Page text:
Hillary Clinton Struck Down With Man Flu


AMERICA’S first female presidential candidate representing a major party, Hillary Clinton, has cancelled a fundraising trip to Califnornia after it emerged the Democratic nominee has apparently been struck down with ‘man flu’, WWN can reveal.

Dr Lisa Bardack announced the cancellation on Sunday night following Clinton’s abrupt departure from the 9/11 memorial ceremony, stating she was diagnosed with influenza on Friday and given antibiotics, but had developed full-blown man-flu by Saturday, a first for female humans.

“Hillary became very dehydrated during yesterday’s event and began moaning and whimpering, which is out of character for her,” Dr. Bardack explained, “I suspected there was something more serious at play than just the normal flu, as she rarely complains about her health,” adding, “after some tests, we have concluded she has full blown man flu and may be out of action for weeks”.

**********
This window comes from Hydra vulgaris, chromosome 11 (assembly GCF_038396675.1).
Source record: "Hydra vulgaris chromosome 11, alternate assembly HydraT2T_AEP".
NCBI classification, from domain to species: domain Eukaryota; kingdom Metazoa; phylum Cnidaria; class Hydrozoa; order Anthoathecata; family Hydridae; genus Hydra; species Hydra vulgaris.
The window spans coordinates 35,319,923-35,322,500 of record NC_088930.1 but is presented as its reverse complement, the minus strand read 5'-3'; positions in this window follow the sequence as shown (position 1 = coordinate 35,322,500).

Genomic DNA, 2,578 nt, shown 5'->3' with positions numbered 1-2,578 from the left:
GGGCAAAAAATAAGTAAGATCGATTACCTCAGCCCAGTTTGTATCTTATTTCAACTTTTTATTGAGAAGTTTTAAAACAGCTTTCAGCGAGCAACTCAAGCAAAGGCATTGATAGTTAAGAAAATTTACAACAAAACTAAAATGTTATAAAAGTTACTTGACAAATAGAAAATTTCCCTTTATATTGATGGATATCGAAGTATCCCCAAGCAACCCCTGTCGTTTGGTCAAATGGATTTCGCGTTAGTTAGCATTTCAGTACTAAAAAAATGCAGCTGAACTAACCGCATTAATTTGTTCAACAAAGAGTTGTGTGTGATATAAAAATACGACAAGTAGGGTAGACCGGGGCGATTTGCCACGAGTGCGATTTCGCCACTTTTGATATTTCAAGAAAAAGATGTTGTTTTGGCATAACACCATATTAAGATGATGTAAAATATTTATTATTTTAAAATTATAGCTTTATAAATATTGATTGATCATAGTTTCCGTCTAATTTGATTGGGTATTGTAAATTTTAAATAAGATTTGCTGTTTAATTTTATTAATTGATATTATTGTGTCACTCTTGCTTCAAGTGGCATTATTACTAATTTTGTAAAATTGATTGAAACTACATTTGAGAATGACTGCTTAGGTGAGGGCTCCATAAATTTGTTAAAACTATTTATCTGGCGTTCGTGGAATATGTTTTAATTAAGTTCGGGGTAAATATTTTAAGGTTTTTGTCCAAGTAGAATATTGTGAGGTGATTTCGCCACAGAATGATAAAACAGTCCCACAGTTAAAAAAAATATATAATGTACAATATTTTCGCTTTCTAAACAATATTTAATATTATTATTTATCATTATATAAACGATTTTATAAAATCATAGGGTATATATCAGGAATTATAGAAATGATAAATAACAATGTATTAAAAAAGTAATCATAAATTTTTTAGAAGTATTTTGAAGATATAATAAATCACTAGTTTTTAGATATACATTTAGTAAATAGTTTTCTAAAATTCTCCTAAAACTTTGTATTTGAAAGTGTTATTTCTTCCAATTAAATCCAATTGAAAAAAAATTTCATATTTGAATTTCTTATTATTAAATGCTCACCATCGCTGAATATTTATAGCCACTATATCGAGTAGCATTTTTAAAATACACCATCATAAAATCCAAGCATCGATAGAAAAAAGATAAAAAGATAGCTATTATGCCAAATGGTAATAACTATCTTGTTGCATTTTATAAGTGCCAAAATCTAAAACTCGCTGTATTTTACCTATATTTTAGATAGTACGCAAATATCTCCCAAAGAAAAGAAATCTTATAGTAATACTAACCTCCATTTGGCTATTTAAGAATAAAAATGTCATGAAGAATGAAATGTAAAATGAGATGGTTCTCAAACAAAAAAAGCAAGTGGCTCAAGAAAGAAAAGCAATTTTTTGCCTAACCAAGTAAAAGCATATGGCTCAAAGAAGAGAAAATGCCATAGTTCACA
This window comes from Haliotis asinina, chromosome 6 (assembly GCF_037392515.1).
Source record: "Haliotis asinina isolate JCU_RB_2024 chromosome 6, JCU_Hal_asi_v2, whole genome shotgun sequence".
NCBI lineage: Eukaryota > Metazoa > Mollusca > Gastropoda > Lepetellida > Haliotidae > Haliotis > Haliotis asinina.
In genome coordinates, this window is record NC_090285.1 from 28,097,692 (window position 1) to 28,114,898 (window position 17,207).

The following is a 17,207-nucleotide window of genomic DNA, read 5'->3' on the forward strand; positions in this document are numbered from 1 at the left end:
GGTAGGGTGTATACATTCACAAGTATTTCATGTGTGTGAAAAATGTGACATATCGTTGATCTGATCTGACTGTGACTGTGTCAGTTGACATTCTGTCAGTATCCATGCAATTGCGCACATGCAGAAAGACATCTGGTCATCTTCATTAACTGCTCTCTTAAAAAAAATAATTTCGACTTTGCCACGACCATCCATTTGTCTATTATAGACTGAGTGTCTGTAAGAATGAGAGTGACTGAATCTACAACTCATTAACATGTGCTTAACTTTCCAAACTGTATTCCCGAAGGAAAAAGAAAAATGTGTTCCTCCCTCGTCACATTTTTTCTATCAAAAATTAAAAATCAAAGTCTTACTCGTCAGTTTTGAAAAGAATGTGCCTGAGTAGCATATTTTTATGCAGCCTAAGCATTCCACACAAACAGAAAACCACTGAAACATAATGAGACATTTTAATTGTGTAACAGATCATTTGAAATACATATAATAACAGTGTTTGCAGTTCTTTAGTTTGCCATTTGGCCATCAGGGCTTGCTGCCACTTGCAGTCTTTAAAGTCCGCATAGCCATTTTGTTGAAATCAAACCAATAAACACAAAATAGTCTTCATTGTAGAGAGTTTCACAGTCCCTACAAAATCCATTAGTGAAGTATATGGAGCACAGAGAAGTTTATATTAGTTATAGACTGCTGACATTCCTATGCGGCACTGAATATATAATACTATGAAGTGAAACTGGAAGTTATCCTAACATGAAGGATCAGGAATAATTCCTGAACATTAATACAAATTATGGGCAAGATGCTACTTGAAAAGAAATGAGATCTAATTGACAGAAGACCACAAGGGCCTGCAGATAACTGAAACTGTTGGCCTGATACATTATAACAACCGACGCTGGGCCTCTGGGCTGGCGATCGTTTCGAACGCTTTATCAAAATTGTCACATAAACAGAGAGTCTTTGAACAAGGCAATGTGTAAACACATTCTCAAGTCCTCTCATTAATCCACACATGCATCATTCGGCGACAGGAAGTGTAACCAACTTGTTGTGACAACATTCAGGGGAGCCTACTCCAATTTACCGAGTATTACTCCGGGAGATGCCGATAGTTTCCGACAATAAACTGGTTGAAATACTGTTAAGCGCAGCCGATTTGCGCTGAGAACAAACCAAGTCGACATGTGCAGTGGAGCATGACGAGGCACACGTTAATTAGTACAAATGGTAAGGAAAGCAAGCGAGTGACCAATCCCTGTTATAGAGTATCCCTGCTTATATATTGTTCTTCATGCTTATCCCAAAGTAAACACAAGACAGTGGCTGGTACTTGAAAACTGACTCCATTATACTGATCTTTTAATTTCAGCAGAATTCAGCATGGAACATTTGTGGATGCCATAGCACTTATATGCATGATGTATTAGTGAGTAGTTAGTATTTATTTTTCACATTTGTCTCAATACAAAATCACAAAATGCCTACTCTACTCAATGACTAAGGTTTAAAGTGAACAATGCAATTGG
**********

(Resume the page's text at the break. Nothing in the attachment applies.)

It is understood the man flu was probably contracted during her ongoing campaign travels around America, and exposure to a predominantly male dominated political world may have mutated the virus to produce the world’s first female man-flu strain.

“I owe Hillary an apology I thought it was something fragile women get and never recover from like pneumonia, but man flu, God, I hope she pulls through,” one man pictured wearing a Stump for Trump tshirt explained.

“If Hillary wants to roll with the big boys, she’s got to be able to roll with big boy punches,” fellow presidential candidate Donald Trump later commented on her illness. “What did she expect applying for a man’s job? This was never going to be easy”.

Democrats have since quashed any rumours their presidential candidate is out of the race, stating they will prop Mrs. Clinton up with sticks if they have to for the up-and-coming election in November.

It is believed Republicans casting aspersions on Clinton’s long term health prognosis and demanding she step down did not make similar demands of George Bush Sr when he vomited on the Japanese prime minister during a State dinner in 1992 when he was president.